Top the noodle-sauce mixture with the poached silken tofu, another chopped spring onion, 1 t of coarsely chopped peanuts and a dash of crispy chili oil if you have it. You can either do this in the bowl you mixed the sauce in, to save on washing up, or get fancy and put it on a plate (or in a mason jar, but I will cut you).
I used to dislike gado gado until I realised I can just omit the veggies I dislike. Now I make a combo of the veggies that work for me. As pictured here.
The vegetarian cheat code for gado gado
It was the first staple dish I cooked for vegetarian friends when they came round for dinner. But it wasn’t until this year that I learned that you can make it vegan or vegetarian by replacing the trassi (fermented prawn paste) with miso.
Gado gado slaw for Indonesian chicken and waffles
I use the sauce to make a gado gado style slaw with grated red cabbage, white cabbage and carrots for my Indonesian chicken and waffles. And replace the boiled egg with crispy oven-baked tofu puffs for vegan friends.
When and how do I eat gado gado?
Gado gado’ll do nicely for lunch or dinner and should comprise a full meal in itself, with maybe a side of kerupuk or prawn crackers.
I still get angry when people put weird shit like bell peppers in their gado gado. Or boiled blubbery bean sprouts? But I guess at least they’re eating it. So if that’s what you wanna do I’m not stopping you.
Gado Gado: Classic Indonesian Salad
This classic Indonesian salad recipe with spicy peanut sauce is a great staple to feed your vegetarian and vegan friends and yourself. Never forget yourself.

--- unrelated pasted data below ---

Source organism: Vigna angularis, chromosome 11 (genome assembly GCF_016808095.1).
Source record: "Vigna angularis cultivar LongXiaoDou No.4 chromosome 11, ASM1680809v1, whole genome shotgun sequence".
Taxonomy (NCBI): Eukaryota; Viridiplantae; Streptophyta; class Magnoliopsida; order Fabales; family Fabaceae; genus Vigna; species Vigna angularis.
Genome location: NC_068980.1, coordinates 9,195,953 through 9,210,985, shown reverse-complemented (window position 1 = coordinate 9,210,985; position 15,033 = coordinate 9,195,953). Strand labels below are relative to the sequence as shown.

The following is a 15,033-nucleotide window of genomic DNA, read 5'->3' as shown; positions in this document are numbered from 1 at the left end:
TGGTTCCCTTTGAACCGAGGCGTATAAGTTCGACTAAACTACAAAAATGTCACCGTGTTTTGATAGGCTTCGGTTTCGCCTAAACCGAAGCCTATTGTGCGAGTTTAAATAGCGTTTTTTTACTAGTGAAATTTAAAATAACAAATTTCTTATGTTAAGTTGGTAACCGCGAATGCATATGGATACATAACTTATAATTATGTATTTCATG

3red chiliesfinely chopped with the white core and seeds removed if you prefer less heat
2 t- 8 gr trassifermented prawn paste, use miso to make this vegan
1" - 1.5 cmgalengal freshly grated, or replace with 1/2 tsp dried
1 1/2 T- 20 grtamarind pulp
2 T- 30 gr palm sugar
7 T- 100 gr peanut butteras plain as possible
3makrut lime leavessmashed and bruised
1.5 oz- 50 gr creamed coconutyou can find this in Asian supermarkets
1 T- 15 mlkecap manissweet Indonesian soy sauce
For gado gado my way
headlettuceof choice, avoid anything too bitter, I like little gems myself
1eggper person, soft boiled - skip if you're eating vegan
tofu puffsas many as you like, either store-bought or home made (see notes)
1 c- 50 grbean sproutsbrown bottoms removed, definitely not cooked
2 c- 75 grnew potatoescooked for about 15 minutes in salted water
1/2 cucumbersliced to whatever dimensions you enjoy
For gado gado slaw
1 c- 100 grred cabbagegrated
1 c- 100 grwhite cabbagegrated
1/2 c- 50 gr carrotsgrated
3spring onionssliced into thin rings
Prep your veg first, I like my combination of 1 head of lettuce, 1 egg per person, a handful of tofu puffs, 1 c - 50 gr of bean sprouts, 2 c - 150 gr of boiled new potatoes and 1/2 sliced cucumber, but you can have this with whatever and however many veg you like.
To make the sauce
Place 1 1/2 c - 350 ml of water in a small saucepan, add 2 finely chopped shallots, 3 finely chopped red chilies (seeds and pith removed for less heat), 3 finely minced garlic cloves, 2 t - 8 gr trassi, 1 inch freshly peeled and grated galengal, 1 1/2 t - 20 gr tamarind, 2 T - 30 gr palm sugar, 3 bruised lime leaves and a pinch of salt and bring to the boil.